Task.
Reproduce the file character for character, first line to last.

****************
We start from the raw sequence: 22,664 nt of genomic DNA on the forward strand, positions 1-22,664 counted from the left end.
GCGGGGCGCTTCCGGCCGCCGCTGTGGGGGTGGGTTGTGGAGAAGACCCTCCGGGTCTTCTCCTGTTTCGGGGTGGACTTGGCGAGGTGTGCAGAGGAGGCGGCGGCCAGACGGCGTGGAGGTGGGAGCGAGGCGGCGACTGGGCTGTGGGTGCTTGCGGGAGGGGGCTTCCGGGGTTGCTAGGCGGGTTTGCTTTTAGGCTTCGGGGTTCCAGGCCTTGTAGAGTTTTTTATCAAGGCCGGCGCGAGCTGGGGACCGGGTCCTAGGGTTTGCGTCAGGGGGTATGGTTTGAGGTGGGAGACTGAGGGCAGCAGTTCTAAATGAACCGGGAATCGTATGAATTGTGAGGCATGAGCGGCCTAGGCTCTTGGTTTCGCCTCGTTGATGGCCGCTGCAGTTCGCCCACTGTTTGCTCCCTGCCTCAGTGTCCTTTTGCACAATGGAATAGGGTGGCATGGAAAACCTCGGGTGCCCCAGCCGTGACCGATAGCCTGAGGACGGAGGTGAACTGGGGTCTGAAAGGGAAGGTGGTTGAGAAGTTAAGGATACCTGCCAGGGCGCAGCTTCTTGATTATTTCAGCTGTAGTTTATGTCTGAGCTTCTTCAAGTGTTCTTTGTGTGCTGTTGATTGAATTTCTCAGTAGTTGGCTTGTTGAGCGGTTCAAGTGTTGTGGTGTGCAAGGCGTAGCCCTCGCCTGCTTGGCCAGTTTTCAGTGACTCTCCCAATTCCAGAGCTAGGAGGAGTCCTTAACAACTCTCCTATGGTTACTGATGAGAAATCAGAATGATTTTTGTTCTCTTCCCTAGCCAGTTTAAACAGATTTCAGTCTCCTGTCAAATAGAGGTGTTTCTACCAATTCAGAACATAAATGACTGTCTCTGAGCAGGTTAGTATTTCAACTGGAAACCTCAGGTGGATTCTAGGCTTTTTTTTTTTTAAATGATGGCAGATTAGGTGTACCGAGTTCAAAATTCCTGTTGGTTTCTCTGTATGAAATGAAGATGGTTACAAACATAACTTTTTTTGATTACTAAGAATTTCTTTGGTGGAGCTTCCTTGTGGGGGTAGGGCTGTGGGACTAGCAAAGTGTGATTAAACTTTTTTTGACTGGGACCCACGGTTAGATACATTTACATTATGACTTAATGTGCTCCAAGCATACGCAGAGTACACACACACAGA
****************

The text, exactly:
We start from the raw sequence: 22,664 nt of genomic DNA on the forward strand, positions 1-22,664 counted from the left end.
GCGGGGCGCTTCCGGCCGCCGCTGTGGGGGTGGGTTGTGGAGAAGACCCTCCGGGTCTTCTCCTGTTTCGGGGTGGACTTGGCGAGGTGTGCAGAGGAGGCGGCGGCCAGACGGCGTGGAGGTGGGAGCGAGGCGGCGACTGGGCTGTGGGTGCTTGCGGGAGGGGGCTTCCGGGGTTGCTAGGCGGGTTTGCTTTTAGGCTTCGGGGTTCCAGGCCTTGTAGAGTTTTTTATCAAGGCCGGCGCGAGCTGGGGACCGGGTCCTAGGGTTTGCGTCAGGGGGTATGGTTTGAGGTGGGAGACTGAGGGCAGCAGTTCTAAATGAACCGGGAATCGTATGAATTGTGAGGCATGAGCGGCCTAGGCTCTTGGTTTCGCCTCGTTGATGGCCGCTGCAGTTCGCCCACTGTTTGCTCCCTGCCTCAGTGTCCTTTTGCACAATGGAATAGGGTGGCATGGAAAACCTCGGGTGCCCCAGCCGTGACCGATAGCCTGAGGACGGAGGTGAACTGGGGTCTGAAAGGGAAGGTGGTTGAGAAGTTAAGGATACCTGCCAGGGCGCAGCTTCTTGATTATTTCAGCTGTAGTTTATGTCTGAGCTTCTTCAAGTGTTCTTTGTGTGCTGTTGATTGAATTTCTCAGTAGTTGGCTTGTTGAGCGGTTCAAGTGTTGTGGTGTGCAAGGCGTAGCCCTCGCCTGCTTGGCCAGTTTTCAGTGACTCTCCCAATTCCAGAGCTAGGAGGAGTCCTTAACAACTCTCCTATGGTTACTGATGAGAAATCAGAATGATTTTTGTTCTCTTCCCTAGCCAGTTTAAACAGATTTCAGTCTCCTGTCAAATAGAGGTGTTTCTACCAATTCAGAACATAAATGACTGTCTCTGAGCAGGTTAGTATTTCAACTGGAAACCTCAGGTGGATTCTAGGCTTTTTTTTTTTTAAATGATGGCAGATTAGGTGTACCGAGTTCAAAATTCCTGTTGGTTTCTCTGTATGAAATGAAGATGGTTACAAACATAACTTTTTTTGATTACTAAGAATTTCTTTGGTGGAGCTTCCTTGTGGGGGTAGGGCTGTGGGACTAGCAAAGTGTGATTAAACTTTTTTTGACTGGGACCCACGGTTAGATACATTTACATTATGACTTAATGTGCTCCAAGCATACGCAGAGTACACACACACAGA